Looking like an Asian baby, people would question whether I was really my father’s daughter, with my Chinese eyes and my Chinese name. As I grew older and more into my Western nose, and finally each day looking more like my father, I begun to feel, and look, far less suited to my very Asian name.

Joining a new school, company or anything that required me to give up my name beforehand, I was always met with shocked or confused looks as people tried to work out the connection between my name and face.

How very 90's ~ Me at 18 months.

How very 90’s ~ Me at 3 years. (*whoops I was a bit out on my first guess)

But now at the ripe old age of 22, I can’t really say I hate my name anymore. When I was younger, and often bullied for having a different name (how cliché), I think I hated my name. It stopped me from being, well, normal. I don’t think now that normal is something to strive for, but I do believe normal would mean for me that my name could be pronounced correctly the first time. There was a time I believed my name stopped me from getting a part-time job in my very white town (at the time). I still couldn’t tell you that I firmly believe it isn’t stopping me from getting a job right now!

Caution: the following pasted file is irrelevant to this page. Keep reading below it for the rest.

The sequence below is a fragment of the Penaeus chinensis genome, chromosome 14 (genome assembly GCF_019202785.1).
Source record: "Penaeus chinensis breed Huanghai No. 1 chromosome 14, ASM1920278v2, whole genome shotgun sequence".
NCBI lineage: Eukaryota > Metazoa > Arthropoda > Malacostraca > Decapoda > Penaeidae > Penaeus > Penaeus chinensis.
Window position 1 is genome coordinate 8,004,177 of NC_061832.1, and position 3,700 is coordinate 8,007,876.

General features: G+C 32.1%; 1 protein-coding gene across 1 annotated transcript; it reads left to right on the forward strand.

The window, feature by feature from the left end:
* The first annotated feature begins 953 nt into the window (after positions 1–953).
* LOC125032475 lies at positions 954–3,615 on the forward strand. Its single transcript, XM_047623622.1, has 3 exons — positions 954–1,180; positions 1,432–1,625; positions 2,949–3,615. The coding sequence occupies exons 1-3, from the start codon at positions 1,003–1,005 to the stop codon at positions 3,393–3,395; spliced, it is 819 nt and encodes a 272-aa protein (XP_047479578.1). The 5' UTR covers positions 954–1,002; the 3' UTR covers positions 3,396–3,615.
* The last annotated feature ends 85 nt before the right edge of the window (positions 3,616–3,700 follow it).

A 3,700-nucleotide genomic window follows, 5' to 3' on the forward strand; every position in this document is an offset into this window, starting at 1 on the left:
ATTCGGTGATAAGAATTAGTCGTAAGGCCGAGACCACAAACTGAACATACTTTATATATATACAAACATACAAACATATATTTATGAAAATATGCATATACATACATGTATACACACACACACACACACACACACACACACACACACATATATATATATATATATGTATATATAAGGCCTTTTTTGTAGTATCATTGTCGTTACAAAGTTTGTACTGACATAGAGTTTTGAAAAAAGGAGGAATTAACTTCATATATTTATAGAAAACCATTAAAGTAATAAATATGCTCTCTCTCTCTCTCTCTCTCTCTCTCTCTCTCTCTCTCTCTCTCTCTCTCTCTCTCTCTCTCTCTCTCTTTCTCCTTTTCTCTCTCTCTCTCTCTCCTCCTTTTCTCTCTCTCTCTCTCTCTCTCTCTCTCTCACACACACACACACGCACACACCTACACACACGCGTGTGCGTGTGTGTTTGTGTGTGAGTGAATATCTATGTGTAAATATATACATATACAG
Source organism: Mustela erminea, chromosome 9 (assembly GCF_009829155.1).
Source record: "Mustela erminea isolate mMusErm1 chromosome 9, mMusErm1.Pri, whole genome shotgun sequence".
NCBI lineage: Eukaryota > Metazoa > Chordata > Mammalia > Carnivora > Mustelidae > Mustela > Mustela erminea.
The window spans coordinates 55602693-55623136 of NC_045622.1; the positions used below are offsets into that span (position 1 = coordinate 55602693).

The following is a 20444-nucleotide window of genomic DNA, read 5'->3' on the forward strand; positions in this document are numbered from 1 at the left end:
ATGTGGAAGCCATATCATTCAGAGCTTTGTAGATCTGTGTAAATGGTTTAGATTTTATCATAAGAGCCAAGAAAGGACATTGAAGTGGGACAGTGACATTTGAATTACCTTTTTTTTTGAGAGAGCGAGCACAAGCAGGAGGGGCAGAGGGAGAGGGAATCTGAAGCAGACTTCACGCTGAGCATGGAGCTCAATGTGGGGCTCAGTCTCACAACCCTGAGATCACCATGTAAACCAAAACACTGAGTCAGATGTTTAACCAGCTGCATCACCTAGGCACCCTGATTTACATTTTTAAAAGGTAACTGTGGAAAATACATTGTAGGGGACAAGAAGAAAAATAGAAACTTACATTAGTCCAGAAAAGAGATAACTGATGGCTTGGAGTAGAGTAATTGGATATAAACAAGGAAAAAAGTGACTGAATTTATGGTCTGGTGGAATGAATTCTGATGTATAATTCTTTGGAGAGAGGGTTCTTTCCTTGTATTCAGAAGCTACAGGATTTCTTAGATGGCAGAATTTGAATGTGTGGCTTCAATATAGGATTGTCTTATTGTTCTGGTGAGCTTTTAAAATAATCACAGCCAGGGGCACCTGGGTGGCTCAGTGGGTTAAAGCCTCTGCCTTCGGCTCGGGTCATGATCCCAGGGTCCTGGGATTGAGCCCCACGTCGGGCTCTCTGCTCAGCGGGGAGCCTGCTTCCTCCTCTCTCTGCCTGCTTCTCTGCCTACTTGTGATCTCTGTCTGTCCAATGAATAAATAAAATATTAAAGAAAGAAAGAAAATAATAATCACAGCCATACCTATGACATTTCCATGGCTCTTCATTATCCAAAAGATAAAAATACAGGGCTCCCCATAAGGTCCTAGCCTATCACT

But I don’t hate my name. I appreciate my heritage, and I’m proud of my family. But do I wish sometimes that I had at the very least an English nickname (like most Asians)? – defeatedly, yes.

But for now, I will keep introducing myself as “Pohlin, sounds like Poland, but pronounced po-LIN.”

Chinese, really?

Have you found yourself frustrated at what your parents named you? Or just wishing people were a little better at pronouncing your name? Or have you found that your name has held you back in life, from that job or making friends?

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14 thoughts on “Daily Prompt: “It’s Pohlin, sounds like Poland but pronounced po-LIN… just call me Po”